Dedifferentiated liposarcoma of the hypolarynx

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CASE SUMMARY

A 41-year-old male with 20-pack-year smoking history presented to the ED with 3 weeks of worsening shortness of breath, dysphagia, and coughing, and sudden onset of throat pain after eating and vomiting. On examination, he appeared in distress, with a muffled/hoarse voice and posterior pharyngeal erythema. Initially his symptoms were attributed to a food bolus, but he was unable to tolerate water or his secretions.

Otolaryngology was consulted, and the patient was given dexamethasone and racemic epinephrine. A contrast-enhanced CT of the soft tissue of the neck revealed a well-defined, oblong soft tissue 1.7 × 2.7 × 3.9 cm mass arising from the right aryepiglottic region and narrowing the hypopharynx, (Figures 1-3). The patient underwent an awake tracheostomy placement and direct laryngoscopy with biopsy. Initial pathology was low-grade sarcoma or myxosarcoma. Immunohistochemical (IHC) stains on paraffin sections were reactive to vimentin, focally reactive to desmin, but negative for S100, indicating the mass was mesenchymal and connective tissue in origin, most consistent with a sarcoma.

Given the rarity of sarcoma in this location, the patient underwent excisional biopsy of the mass.

IMAGING FINDINGS

Axial CT image (Figure 1) shows a low-attenuation soft tissue mass posterior to the epiglottis that significantly narrows the airway. Sagittal CT (Figure 2) image shows a low-attenuation mass anterior to the cervical vertebrae, causing significant narrowing of the airway. Figure 3 shows a high power (400x) view showing lipoblasts, pleomorphic lipoblasts, and mature adipocytes.

DIAGNOSIS

Dedifferentiated liposarcoma arising in the background of well-differentiated liposarcoma, with MDM2 gene amplification detected on fluorescent in-situ hybridization (FISH) testing.

DISCUSSION

Liposarcoma is a malignant neoplasm of fat cells, most commonly occurring in male adults 40-60 years of age. Even though most commonly found in the retroperitoneum,1 up to 6% of liposarcomas occur in the head/neck region.2 The most common head and neck sites are the cheek, anterior neck, larynx, posterior cervical region and pyriform sinus3. While lipomas primarily are found in the subcutaneous fat, liposarcomas usually arise in the deep soft tissues and involve intermuscular fascial planes.4 The incidence of liposarcoma in the hypopharynx is not well-reported in the literature, with less than 40 cases reported, almost all of which are well-differentiated liposarcoma.5,6

As described above, liposarcomas are classified into intermediate graded tumors (well-differentiated) and malignant graded tumors (dedifferentiated, myxoid, pleomorphic, and not otherwise specified).7 About 90 percent of dedifferentiated liposarcomas arise de novo and 10 percent occur as recurrence of a prior well-differentiated liposarcoma.8

Liposarcoma subtype is based on histologic and genetic findings, although computed tomography (CT) and magnetic resonance imaging (MRI) are important for characterizing and determining tumor extent. The size of the tumor is important to note, as masses greater than 5 centimeters upstage the tumor. Certain CT/MRI features may support a specific grade and/or subtype.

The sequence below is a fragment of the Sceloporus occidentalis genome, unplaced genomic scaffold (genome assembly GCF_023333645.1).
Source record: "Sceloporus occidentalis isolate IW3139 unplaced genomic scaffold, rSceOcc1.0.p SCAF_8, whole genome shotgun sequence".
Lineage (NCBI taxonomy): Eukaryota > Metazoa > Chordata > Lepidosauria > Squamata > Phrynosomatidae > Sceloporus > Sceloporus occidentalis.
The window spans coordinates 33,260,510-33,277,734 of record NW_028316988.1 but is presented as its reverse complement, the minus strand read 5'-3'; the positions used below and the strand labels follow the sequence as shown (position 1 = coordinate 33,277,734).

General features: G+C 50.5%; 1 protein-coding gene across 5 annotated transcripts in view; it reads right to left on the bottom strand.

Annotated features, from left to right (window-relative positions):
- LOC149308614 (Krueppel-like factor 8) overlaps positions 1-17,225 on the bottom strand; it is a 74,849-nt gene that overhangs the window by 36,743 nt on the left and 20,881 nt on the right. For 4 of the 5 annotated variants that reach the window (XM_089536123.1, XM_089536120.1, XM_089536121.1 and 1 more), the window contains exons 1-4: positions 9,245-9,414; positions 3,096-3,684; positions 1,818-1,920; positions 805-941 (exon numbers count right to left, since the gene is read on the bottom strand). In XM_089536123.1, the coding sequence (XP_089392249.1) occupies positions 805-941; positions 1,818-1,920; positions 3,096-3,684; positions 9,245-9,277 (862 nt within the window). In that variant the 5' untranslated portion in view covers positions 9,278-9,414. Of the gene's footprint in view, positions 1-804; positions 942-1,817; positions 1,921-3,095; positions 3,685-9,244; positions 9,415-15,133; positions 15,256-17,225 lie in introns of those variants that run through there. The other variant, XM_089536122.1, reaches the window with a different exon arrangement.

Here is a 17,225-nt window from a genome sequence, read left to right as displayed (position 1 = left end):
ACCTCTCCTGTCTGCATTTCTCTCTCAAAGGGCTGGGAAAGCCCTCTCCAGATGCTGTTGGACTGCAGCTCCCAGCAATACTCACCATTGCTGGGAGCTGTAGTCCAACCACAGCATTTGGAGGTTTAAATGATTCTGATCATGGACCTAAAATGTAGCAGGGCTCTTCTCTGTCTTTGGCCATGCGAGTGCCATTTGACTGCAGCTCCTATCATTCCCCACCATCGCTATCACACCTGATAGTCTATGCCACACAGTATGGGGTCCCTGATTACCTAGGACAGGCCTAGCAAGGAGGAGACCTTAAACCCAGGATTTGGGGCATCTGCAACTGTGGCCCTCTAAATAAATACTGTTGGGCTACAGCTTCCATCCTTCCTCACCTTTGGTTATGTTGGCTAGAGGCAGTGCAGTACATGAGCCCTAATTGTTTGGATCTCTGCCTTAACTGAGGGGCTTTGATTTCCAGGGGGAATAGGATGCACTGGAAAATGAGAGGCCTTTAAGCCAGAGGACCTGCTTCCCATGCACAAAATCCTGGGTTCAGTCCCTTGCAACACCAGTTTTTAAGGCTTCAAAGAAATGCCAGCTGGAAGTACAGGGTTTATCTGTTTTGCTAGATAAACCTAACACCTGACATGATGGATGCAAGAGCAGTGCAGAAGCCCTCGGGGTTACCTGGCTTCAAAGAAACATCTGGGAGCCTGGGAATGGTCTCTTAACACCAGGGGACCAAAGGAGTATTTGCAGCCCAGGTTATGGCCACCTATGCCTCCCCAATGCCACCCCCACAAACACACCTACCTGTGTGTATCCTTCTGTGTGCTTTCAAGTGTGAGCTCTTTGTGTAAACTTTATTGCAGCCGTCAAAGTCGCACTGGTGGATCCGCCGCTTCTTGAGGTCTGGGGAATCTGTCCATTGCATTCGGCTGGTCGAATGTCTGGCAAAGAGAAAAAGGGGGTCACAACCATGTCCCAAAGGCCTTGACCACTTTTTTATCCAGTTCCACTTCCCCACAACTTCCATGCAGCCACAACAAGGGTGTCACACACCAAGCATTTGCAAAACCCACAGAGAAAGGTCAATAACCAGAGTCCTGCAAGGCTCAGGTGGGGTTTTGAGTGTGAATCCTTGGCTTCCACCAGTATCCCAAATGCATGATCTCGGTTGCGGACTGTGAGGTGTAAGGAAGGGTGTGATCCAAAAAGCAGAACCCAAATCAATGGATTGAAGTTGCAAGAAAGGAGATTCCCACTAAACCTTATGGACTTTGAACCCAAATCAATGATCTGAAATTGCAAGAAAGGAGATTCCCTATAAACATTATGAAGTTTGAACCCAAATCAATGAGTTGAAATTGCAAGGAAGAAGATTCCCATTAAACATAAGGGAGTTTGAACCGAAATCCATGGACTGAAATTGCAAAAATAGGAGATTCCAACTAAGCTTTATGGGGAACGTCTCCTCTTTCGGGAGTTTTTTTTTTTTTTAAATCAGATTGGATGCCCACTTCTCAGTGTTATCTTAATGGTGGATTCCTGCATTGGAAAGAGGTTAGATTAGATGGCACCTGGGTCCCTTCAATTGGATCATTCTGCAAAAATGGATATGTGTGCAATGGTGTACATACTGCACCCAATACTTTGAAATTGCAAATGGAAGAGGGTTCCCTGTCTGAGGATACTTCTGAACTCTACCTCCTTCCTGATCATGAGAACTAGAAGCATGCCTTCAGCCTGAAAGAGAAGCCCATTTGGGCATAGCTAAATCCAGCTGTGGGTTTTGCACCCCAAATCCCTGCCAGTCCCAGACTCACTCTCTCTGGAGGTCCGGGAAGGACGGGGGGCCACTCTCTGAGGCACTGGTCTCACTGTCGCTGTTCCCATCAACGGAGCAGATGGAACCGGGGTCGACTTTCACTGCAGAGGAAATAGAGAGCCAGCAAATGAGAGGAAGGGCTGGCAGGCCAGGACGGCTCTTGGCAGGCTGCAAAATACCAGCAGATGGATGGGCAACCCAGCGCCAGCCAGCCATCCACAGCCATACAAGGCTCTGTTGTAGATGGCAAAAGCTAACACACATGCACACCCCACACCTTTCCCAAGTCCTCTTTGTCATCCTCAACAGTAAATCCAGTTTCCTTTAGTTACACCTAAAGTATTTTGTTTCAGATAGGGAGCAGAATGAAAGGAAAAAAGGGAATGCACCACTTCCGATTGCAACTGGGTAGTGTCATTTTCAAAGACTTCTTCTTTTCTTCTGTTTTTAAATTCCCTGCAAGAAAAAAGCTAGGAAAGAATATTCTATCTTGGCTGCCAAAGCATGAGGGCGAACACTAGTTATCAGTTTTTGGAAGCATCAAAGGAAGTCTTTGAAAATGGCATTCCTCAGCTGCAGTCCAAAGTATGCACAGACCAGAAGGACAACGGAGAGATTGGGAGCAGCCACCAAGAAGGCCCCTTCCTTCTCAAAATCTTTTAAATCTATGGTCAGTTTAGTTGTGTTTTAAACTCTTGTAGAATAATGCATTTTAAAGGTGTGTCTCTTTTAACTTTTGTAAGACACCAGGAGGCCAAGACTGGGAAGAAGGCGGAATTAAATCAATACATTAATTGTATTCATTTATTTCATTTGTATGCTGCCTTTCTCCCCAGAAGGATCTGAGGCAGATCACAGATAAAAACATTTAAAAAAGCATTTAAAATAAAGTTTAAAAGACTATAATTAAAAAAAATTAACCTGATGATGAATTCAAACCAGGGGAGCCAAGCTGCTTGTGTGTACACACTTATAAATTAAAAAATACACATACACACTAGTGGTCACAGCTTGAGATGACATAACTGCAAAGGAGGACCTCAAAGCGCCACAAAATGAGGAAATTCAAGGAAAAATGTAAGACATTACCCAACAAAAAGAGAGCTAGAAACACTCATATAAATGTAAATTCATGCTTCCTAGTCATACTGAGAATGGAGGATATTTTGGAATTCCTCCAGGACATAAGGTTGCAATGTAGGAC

Well-differentiated liposarcomas are often circumscribed and lobulated; dedifferentiated liposarcomas, infiltrating and amorphous. A dedifferentiated liposarcoma has signal characteristics similar to muscle and enhances avidly.9,10 On MRI, the presence of juxtaposed focal mass-like nonlipomatous tissue with prolonged T1 and T2 relaxation times and a tissue attenuation similar to skeletal muscle on CT supports a dedifferentiated liposarcoma. Often in a well-differentiated liposarcoma, the nonlipomatous tissue appeared as thickened irregular septa, rather than a focal masslike area.10

Myxoid liposarcomas have an inhomogeneous appearance on CT and MRI, especially under contrast, and may even appear cystic on MRI. Myxoid and pleomorphic liposarcomas have a moderate to very inhomogenous appearance on CT and MRI, containing areas of necrosis, and enhancement is irregular. Fat is difficult to detect in these tumors, as it often accounts for <25% of the volume.2

Surgical excision is the mainstay in treatment of liposarcoma, with the objective of wide resection with negative margins. In a study done by McCulloch et al,11 there was an 80% recurrence after incomplete surgical resection of head and neck liposarcomas, but around 20% after complete surgical resection. However, given the amount of vital neurovascular structures located in this area, complete resection can often be difficult. Induction chemotherapy is often used in these areas in order to shrink the lesion prior to resection. Additionally, adjuvant intensity-modulated conformal radiotherapy (IMRT) or systemic therapy is increasingly used in areas where wide resection of the tumor margins cannot be performed. A study done by Eeles et al observed that adjuvant therapy decreased the rate of local recurrence of head and neck sarcomas.12 Palbociclib, a potent CDK4/CDK6 inhibitor, has shown activity in well-differentiated and dedifferentiated liposarcoma by targeting these regulatory enzymes to halt disease progression. Another targeted therapy in dedifferentiated liposarcoma subtype is the significant presence of the MDM2 gene. MDM2 is a negative regulator of the p53 tumor suppressor gene and was found to be implicated in liposarcomas, as in this case report. RG7112 is an MDM2 antagonist that may be a future treatment option, but the drug is undergoing further study.13